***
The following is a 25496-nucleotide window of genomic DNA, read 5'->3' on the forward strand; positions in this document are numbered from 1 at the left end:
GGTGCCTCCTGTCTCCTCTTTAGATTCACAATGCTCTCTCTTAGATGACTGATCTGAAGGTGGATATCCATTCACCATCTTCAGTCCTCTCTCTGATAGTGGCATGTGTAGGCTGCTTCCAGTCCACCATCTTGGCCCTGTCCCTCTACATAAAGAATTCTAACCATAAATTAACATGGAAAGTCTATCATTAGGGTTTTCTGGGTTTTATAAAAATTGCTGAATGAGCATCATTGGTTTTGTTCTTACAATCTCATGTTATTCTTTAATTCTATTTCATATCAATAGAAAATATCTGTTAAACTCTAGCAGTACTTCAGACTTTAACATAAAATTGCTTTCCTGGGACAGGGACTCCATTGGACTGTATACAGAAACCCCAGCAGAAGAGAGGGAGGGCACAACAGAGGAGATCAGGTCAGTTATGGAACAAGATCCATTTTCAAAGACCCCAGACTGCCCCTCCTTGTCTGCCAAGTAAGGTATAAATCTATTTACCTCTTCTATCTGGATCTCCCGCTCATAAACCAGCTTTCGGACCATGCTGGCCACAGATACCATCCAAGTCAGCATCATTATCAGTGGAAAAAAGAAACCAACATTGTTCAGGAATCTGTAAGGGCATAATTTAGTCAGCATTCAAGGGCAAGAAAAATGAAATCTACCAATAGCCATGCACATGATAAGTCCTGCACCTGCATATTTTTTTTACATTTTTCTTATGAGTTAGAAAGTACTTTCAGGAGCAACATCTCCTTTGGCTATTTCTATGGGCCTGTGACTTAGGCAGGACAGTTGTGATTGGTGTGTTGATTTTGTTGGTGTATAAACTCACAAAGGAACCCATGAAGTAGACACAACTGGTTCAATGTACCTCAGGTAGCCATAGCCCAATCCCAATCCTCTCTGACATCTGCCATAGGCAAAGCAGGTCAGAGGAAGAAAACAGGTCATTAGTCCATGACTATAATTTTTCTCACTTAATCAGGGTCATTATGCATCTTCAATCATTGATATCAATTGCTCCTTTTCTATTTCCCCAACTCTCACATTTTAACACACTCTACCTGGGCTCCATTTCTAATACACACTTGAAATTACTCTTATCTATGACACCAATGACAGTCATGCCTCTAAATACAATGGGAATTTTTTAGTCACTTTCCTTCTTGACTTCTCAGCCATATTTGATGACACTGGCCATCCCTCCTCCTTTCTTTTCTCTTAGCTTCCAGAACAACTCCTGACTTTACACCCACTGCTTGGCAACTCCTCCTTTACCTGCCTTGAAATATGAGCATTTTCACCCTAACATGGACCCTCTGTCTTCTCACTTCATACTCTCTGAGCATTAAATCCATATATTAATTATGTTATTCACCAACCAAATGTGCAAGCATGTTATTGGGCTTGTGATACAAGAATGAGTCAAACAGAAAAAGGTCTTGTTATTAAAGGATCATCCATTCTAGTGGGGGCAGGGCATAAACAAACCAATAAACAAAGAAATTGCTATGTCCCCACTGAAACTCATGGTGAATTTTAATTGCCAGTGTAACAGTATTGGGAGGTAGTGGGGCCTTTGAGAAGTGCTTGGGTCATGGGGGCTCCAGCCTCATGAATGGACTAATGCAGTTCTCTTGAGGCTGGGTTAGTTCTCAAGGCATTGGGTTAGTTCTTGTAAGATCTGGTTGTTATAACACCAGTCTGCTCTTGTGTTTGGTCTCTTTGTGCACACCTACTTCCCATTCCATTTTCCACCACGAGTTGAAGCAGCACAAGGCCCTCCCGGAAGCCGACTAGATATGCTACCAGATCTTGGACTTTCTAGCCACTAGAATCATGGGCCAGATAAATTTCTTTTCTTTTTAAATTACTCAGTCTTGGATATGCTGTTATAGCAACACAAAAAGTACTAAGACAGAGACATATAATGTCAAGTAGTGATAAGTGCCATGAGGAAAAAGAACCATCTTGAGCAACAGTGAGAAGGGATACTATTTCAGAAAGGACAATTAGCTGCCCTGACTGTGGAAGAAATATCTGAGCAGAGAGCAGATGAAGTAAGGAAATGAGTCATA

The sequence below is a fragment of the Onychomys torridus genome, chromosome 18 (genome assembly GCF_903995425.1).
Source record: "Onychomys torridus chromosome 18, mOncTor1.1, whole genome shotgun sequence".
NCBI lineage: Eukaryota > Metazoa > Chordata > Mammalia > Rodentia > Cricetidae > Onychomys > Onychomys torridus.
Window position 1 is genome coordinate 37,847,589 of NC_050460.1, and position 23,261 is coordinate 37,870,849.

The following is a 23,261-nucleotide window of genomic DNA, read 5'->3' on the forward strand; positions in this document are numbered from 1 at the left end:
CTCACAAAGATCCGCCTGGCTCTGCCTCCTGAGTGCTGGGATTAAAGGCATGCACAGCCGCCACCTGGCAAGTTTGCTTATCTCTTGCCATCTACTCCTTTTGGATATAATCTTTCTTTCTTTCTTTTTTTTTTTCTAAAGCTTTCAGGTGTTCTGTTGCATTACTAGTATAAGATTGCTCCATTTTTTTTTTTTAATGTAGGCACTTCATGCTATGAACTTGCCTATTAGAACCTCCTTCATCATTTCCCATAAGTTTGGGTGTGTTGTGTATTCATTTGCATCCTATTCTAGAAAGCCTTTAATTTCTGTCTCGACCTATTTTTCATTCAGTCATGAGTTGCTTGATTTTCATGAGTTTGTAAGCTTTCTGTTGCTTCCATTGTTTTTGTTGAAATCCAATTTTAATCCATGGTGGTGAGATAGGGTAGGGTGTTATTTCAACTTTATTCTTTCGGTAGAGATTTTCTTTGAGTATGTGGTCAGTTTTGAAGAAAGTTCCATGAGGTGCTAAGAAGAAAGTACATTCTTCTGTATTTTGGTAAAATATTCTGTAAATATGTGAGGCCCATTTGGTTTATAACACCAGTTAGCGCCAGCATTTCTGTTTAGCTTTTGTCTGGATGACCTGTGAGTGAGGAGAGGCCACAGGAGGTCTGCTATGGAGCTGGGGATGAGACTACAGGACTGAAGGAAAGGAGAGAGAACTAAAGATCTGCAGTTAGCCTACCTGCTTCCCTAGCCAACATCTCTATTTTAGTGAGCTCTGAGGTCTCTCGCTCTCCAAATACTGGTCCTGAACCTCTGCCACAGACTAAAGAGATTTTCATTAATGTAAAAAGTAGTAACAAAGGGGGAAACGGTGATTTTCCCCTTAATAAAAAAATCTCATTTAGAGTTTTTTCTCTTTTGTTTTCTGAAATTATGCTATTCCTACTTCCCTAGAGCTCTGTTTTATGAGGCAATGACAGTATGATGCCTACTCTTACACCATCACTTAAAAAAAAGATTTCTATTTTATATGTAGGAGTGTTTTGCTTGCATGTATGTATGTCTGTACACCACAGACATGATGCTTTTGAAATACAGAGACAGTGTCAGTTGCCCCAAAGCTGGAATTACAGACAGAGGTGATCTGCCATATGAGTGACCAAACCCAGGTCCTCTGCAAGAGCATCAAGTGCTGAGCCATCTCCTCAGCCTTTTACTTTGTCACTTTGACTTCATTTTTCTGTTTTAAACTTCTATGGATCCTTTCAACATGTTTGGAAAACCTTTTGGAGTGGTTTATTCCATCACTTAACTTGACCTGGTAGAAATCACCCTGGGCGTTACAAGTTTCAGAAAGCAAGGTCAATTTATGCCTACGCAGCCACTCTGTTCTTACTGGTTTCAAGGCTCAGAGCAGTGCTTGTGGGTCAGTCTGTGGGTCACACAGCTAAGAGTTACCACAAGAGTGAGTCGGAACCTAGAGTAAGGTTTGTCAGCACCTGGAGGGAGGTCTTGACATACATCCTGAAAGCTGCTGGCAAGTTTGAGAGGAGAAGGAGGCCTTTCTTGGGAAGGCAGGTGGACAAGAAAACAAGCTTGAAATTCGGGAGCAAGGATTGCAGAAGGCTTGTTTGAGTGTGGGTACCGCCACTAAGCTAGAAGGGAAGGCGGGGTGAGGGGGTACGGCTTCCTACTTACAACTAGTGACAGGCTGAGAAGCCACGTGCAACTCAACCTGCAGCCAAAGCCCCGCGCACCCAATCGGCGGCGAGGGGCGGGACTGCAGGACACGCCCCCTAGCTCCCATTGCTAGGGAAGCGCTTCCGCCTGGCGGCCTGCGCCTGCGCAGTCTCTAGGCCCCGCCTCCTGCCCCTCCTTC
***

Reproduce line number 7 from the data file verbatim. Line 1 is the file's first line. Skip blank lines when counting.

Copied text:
The following is a 23,261-nucleotide window of genomic DNA, read 5'->3' on the forward strand; positions in this document are numbered from 1 at the left end: